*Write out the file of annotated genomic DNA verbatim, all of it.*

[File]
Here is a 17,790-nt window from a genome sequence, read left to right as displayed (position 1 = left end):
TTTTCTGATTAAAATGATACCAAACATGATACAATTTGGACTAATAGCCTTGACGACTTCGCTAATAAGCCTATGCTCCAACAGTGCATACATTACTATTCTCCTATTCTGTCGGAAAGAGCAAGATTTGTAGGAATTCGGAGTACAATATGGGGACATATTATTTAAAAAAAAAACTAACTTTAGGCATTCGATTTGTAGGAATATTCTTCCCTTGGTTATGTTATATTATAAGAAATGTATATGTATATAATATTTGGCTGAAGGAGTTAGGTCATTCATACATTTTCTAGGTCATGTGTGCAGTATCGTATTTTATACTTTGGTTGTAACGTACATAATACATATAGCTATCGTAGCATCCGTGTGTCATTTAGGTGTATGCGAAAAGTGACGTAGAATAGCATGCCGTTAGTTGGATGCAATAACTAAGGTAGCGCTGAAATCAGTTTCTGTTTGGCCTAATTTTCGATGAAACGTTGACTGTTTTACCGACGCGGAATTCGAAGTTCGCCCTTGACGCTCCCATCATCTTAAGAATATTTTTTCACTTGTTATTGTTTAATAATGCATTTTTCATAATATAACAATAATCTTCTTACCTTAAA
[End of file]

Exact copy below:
Here is a 17,790-nt window from a genome sequence, read left to right as displayed (position 1 = left end):
TTTTCTGATTAAAATGATACCAAACATGATACAATTTGGACTAATAGCCTTGACGACTTCGCTAATAAGCCTATGCTCCAACAGTGCATACATTACTATTCTCCTATTCTGTCGGAAAGAGCAAGATTTGTAGGAATTCGGAGTACAATATGGGGACATATTATTTAAAAAAAAAACTAACTTTAGGCATTCGATTTGTAGGAATATTCTTCCCTTGGTTATGTTATATTATAAGAAATGTATATGTATATAATATTTGGCTGAAGGAGTTAGGTCATTCATACATTTTCTAGGTCATGTGTGCAGTATCGTATTTTATACTTTGGTTGTAACGTACATAATACATATAGCTATCGTAGCATCCGTGTGTCATTTAGGTGTATGCGAAAAGTGACGTAGAATAGCATGCCGTTAGTTGGATGCAATAACTAAGGTAGCGCTGAAATCAGTTTCTGTTTGGCCTAATTTTCGATGAAACGTTGACTGTTTTACCGACGCGGAATTCGAAGTTCGCCCTTGACGCTCCCATCATCTTAAGAATATTTTTTCACTTGTTATTGTTTAATAATGCATTTTTCATAATATAACAATAATCTTCTTACCTTAAA